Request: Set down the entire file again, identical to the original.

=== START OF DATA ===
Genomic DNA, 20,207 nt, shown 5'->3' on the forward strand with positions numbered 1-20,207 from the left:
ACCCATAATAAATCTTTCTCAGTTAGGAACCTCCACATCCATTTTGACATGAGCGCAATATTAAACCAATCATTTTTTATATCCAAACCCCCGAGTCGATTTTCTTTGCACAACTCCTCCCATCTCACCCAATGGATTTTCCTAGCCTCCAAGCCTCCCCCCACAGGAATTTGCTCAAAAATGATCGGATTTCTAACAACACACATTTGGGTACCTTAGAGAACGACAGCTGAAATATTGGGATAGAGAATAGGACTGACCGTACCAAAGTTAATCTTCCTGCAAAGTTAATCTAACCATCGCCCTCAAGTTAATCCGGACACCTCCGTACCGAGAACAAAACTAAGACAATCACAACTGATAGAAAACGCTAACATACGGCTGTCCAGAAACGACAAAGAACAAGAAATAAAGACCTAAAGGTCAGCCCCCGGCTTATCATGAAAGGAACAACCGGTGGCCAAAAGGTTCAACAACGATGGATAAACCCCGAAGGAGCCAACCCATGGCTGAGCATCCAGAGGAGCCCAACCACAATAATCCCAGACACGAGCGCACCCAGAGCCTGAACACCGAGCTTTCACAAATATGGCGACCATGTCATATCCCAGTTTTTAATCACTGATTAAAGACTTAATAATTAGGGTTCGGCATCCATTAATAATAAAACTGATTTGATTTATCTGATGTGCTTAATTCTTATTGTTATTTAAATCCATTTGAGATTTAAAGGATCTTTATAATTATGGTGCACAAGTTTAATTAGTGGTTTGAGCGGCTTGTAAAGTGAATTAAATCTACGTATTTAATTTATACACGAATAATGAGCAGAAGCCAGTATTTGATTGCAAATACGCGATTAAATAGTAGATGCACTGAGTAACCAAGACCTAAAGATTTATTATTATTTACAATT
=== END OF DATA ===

Genomic DNA, 20,207 nt, shown 5'->3' on the forward strand with positions numbered 1-20,207 from the left:
ACCCATAATAAATCTTTCTCAGTTAGGAACCTCCACATCCATTTTGACATGAGCGCAATATTAAACCAATCATTTTTTATATCCAAACCCCCGAGTCGATTTTCTTTGCACAACTCCTCCCATCTCACCCAATGGATTTTCCTAGCCTCCAAGCCTCCCCCCACAGGAATTTGCTCAAAAATGATCGGATTTCTAACAACACACATTTGGGTACCTTAGAGAACGACAGCTGAAATATTGGGATAGAGAATAGGACTGACCGTACCAAAGTTAATCTTCCTGCAAAGTTAATCTAACCATCGCCCTCAAGTTAATCCGGACACCTCCGTACCGAGAACAAAACTAAGACAATCACAACTGATAGAAAACGCTAACATACGGCTGTCCAGAAACGACAAAGAACAAGAAATAAAGACCTAAAGGTCAGCCCCCGGCTTATCATGAAAGGAACAACCGGTGGCCAAAAGGTTCAACAACGATGGATAAACCCCGAAGGAGCCAACCCATGGCTGAGCATCCAGAGGAGCCCAACCACAATAATCCCAGACACGAGCGCACCCAGAGCCTGAACACCGAGCTTTCACAAATATGGCGACCATGTCATATCCCAGTTTTTAATCACTGATTAAAGACTTAATAATTAGGGTTCGGCATCCATTAATAATAAAACTGATTTGATTTATCTGATGTGCTTAATTCTTATTGTTATTTAAATCCATTTGAGATTTAAAGGATCTTTATAATTATGGTGCACAAGTTTAATTAGTGGTTTGAGCGGCTTGTAAAGTGAATTAAATCTACGTATTTAATTTATACACGAATAATGAGCAGAAGCCAGTATTTGATTGCAAATACGCGATTAAATAGTAGATGCACTGAGTAACCAAGACCTAAAGATTTATTATTATTTACAATT